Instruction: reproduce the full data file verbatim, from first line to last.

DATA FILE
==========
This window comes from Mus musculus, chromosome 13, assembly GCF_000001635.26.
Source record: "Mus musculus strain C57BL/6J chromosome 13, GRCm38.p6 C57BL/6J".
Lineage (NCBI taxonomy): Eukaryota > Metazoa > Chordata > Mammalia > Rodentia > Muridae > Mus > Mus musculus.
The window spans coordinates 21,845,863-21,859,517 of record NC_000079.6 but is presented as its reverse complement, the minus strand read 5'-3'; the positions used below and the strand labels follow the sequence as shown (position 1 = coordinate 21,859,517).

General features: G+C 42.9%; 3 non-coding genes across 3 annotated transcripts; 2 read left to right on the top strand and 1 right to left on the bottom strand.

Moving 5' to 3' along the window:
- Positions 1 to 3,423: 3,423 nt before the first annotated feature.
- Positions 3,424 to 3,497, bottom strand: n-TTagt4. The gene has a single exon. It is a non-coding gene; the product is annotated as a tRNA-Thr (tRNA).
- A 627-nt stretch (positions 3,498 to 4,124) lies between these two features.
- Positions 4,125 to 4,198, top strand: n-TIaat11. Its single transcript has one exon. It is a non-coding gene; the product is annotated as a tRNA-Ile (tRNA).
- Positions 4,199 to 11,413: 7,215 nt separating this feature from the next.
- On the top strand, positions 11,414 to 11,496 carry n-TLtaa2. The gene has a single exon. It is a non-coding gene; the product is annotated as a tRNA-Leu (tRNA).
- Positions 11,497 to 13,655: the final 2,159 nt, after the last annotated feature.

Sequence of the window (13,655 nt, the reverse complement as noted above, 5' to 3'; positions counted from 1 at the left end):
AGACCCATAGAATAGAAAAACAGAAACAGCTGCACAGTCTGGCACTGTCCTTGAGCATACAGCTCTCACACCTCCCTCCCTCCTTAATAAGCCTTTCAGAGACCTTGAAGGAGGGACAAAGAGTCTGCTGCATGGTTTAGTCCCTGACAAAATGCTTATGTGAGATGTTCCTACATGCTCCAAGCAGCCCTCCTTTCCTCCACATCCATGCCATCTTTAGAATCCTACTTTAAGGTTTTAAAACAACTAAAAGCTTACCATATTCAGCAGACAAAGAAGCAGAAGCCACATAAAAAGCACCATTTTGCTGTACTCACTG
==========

This window comes from Mus musculus, chromosome 13, assembly GCF_000001635.26.
Source record: "Mus musculus strain C57BL/6J chromosome 13, GRCm38.p6 C57BL/6J".
Lineage (NCBI taxonomy): Eukaryota > Metazoa > Chordata > Mammalia > Rodentia > Muridae > Mus > Mus musculus.
The window spans coordinates 21,845,863-21,859,517 of record NC_000079.6 but is presented as its reverse complement, the minus strand read 5'-3'; the positions used below and the strand labels follow the sequence as shown (position 1 = coordinate 21,859,517).

General features: G+C 42.9%; 3 non-coding genes across 3 annotated transcripts; 2 read left to right on the top strand and 1 right to left on the bottom strand.

Moving 5' to 3' along the window:
- Positions 1 to 3,423: 3,423 nt before the first annotated feature.
- Positions 3,424 to 3,497, bottom strand: n-TTagt4. The gene has a single exon. It is a non-coding gene; the product is annotated as a tRNA-Thr (tRNA).
- A 627-nt stretch (positions 3,498 to 4,124) lies between these two features.
- Positions 4,125 to 4,198, top strand: n-TIaat11. Its single transcript has one exon. It is a non-coding gene; the product is annotated as a tRNA-Ile (tRNA).
- Positions 4,199 to 11,413: 7,215 nt separating this feature from the next.
- On the top strand, positions 11,414 to 11,496 carry n-TLtaa2. The gene has a single exon. It is a non-coding gene; the product is annotated as a tRNA-Leu (tRNA).
- Positions 11,497 to 13,655: the final 2,159 nt, after the last annotated feature.

Sequence of the window (13,655 nt, the reverse complement as noted above, 5' to 3'; positions counted from 1 at the left end):
AGACCCATAGAATAGAAAAACAGAAACAGCTGCACAGTCTGGCACTGTCCTTGAGCATACAGCTCTCACACCTCCCTCCCTCCTTAATAAGCCTTTCAGAGACCTTGAAGGAGGGACAAAGAGTCTGCTGCATGGTTTAGTCCCTGACAAAATGCTTATGTGAGATGTTCCTACATGCTCCAAGCAGCCCTCCTTTCCTCCACATCCATGCCATCTTTAGAATCCTACTTTAAGGTTTTAAAACAACTAAAAGCTTACCATATTCAGCAGACAAAGAAGCAGAAGCCACATAAAAAGCACCATTTTGCTGTACTCACTG